Thursday, November 20, 2014

Local Transportation--George's Post

One of the primary, and most obvious, differences between Westerner cities and Blantyre is the road infrastructure and transportation system. Except for a limited network of paved roads, most roads in the townships are unpaved, red soil dirt roads and alleys, pockmarked with ruts and potholes, which are occasionally narrow, winding, and steep. Often the roads, both and small, are flanked by deep trenches or ditches, which may be on either or both sides. These are to drain off the heavy storm waters that come with the rainy season. Without a four-wheel drive, most American suburb-bred drivers would think twice about getting off the main paved roads for fear of getting stuck or sliding into the side ditches. This is a photo of the first back lane Carole and I tackled to get Carole to her appointment with the Sisters in the Branch.
From that downhill angle it doesn’t appear too treacherous. But this uphill photo shows to better advantage the lane’s grade and how rocky it was.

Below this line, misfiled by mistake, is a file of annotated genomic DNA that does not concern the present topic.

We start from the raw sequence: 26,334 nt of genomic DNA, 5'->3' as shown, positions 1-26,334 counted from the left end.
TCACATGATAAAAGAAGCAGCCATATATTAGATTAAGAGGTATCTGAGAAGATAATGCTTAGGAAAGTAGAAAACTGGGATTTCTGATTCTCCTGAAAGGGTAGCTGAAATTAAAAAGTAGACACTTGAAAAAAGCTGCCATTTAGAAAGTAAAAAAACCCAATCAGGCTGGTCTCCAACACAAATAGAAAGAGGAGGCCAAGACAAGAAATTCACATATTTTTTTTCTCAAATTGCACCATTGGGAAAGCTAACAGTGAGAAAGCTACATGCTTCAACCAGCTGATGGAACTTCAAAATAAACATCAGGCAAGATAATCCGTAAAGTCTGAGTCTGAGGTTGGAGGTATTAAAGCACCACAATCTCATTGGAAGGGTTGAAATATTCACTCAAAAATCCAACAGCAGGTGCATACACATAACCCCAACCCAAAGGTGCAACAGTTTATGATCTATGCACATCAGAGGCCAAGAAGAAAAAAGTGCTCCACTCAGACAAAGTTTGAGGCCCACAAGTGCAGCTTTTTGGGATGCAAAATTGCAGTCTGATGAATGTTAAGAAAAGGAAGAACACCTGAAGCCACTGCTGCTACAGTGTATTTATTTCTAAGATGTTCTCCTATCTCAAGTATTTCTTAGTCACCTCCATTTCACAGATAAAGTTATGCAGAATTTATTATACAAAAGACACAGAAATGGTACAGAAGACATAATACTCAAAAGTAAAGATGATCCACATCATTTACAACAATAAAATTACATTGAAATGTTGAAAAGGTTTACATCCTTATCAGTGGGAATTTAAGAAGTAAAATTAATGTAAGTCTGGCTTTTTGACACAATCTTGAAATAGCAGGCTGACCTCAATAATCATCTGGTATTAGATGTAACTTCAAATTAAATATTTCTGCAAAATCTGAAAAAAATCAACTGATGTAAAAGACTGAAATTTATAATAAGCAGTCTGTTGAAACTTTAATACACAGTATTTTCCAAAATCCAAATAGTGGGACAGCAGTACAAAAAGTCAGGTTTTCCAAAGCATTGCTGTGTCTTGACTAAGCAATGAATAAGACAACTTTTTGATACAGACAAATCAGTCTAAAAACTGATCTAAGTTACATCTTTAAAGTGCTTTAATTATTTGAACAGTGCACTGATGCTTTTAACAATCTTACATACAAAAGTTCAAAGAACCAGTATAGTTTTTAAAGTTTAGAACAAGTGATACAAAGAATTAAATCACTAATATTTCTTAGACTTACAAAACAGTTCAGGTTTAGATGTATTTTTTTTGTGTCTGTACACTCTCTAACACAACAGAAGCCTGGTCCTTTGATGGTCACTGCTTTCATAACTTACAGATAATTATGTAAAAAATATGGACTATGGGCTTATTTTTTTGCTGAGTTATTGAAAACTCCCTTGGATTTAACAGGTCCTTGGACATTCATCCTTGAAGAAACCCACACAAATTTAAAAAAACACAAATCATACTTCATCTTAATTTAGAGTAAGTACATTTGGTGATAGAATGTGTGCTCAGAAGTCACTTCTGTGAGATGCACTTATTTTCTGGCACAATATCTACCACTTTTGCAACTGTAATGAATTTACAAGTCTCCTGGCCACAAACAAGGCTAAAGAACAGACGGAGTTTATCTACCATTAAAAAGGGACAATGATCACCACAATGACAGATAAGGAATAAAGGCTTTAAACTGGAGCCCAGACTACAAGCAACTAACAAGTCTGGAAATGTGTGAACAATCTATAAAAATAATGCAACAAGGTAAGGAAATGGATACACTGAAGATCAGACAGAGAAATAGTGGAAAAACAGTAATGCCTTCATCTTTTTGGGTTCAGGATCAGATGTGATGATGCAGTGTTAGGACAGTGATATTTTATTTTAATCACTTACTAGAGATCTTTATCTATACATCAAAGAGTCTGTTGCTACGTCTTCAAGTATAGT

These two additional photos further illustrate how challenging the back roads are for drivers:
Even major arterials have occasional potholes and are usually heavily congested with cars, trucks, mini buses and an endless flow of foot traffic streaming along the sides of roads. These pictures show the constant street activity, which gives great vitality to the city. Fortunately, drivers are extremely courteous, judged by Westerners standards, and drive slowly in deference to the road quality and mass of people constantly crossing the roads and walking with and against traffic. Many of the primary roads have speed bumps to regulate speed. Foot traffic along the highways can be chaotic and those walking the streets often pay little attention to the passing vehicles. We have been surprised by how few modipeds, motorcycles or other motorized bikes we have seen. The costs of cars is prohibitive for normal folks.